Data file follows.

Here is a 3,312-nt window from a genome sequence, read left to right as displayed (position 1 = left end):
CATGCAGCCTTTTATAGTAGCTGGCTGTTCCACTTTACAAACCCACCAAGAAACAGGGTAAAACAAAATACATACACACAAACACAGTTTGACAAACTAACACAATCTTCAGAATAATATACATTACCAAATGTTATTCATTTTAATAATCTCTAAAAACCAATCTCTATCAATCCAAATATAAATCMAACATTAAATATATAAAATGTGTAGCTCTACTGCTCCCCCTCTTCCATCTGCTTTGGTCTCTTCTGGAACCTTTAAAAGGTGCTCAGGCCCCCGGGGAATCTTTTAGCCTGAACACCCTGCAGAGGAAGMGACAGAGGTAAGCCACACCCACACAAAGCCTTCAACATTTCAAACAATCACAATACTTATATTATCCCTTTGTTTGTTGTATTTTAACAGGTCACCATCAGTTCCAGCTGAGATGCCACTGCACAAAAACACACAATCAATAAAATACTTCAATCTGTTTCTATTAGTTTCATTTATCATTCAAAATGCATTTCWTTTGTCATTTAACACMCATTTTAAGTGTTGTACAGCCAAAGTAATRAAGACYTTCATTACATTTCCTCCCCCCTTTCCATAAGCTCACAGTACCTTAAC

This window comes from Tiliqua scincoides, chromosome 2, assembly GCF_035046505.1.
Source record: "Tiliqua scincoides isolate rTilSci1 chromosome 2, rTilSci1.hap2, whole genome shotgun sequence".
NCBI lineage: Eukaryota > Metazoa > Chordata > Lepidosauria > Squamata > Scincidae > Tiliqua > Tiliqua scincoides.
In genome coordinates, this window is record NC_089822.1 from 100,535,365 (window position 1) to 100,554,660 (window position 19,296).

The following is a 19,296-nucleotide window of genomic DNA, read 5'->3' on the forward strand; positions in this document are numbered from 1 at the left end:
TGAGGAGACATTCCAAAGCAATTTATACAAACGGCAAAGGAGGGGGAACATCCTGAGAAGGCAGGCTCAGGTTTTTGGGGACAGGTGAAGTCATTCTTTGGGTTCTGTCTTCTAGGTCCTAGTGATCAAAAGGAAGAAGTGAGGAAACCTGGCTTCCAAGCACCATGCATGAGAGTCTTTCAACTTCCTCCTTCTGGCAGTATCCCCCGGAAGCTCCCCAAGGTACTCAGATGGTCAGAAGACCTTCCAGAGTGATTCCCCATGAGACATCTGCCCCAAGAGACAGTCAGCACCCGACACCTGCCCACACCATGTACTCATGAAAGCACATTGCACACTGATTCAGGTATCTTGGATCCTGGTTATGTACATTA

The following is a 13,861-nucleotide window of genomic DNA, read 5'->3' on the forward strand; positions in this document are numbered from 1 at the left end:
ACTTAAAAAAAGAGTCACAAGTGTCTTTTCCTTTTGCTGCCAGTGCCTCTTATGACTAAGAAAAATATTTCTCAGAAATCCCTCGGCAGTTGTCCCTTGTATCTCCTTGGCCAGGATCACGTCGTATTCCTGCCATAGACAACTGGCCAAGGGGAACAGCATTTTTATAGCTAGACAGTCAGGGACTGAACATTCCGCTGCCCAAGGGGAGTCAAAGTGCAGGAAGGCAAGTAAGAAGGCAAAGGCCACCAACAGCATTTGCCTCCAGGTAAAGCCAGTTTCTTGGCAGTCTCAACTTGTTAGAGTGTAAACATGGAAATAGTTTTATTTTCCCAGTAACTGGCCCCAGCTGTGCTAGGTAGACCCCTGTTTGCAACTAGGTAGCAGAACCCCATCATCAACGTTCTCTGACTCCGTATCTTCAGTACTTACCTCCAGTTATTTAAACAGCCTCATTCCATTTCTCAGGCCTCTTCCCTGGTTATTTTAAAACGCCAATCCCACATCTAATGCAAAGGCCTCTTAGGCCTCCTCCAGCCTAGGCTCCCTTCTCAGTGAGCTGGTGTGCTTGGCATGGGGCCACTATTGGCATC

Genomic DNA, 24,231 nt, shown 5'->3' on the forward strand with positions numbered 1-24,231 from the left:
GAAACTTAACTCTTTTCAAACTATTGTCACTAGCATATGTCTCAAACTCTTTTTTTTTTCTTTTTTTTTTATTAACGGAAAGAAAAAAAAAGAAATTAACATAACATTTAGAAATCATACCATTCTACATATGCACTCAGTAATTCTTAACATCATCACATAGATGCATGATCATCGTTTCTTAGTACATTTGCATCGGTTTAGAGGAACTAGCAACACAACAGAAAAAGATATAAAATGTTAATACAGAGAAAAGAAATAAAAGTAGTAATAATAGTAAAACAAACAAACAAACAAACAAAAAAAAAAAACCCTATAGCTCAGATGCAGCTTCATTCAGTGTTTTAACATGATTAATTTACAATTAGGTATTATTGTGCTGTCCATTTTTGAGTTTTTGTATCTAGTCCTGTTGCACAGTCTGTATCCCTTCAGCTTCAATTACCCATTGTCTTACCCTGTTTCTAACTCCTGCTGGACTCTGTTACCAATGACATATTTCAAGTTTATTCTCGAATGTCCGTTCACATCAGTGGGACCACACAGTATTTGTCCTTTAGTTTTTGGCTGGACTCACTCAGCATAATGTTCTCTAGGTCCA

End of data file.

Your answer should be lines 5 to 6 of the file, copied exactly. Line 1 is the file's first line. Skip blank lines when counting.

NCBI lineage: Eukaryota > Metazoa > Chordata > Lepidosauria > Squamata > Scincidae > Tiliqua > Tiliqua scincoides.
In genome coordinates, this window is record NC_089822.1 from 100,535,365 (window position 1) to 100,554,660 (window position 19,296).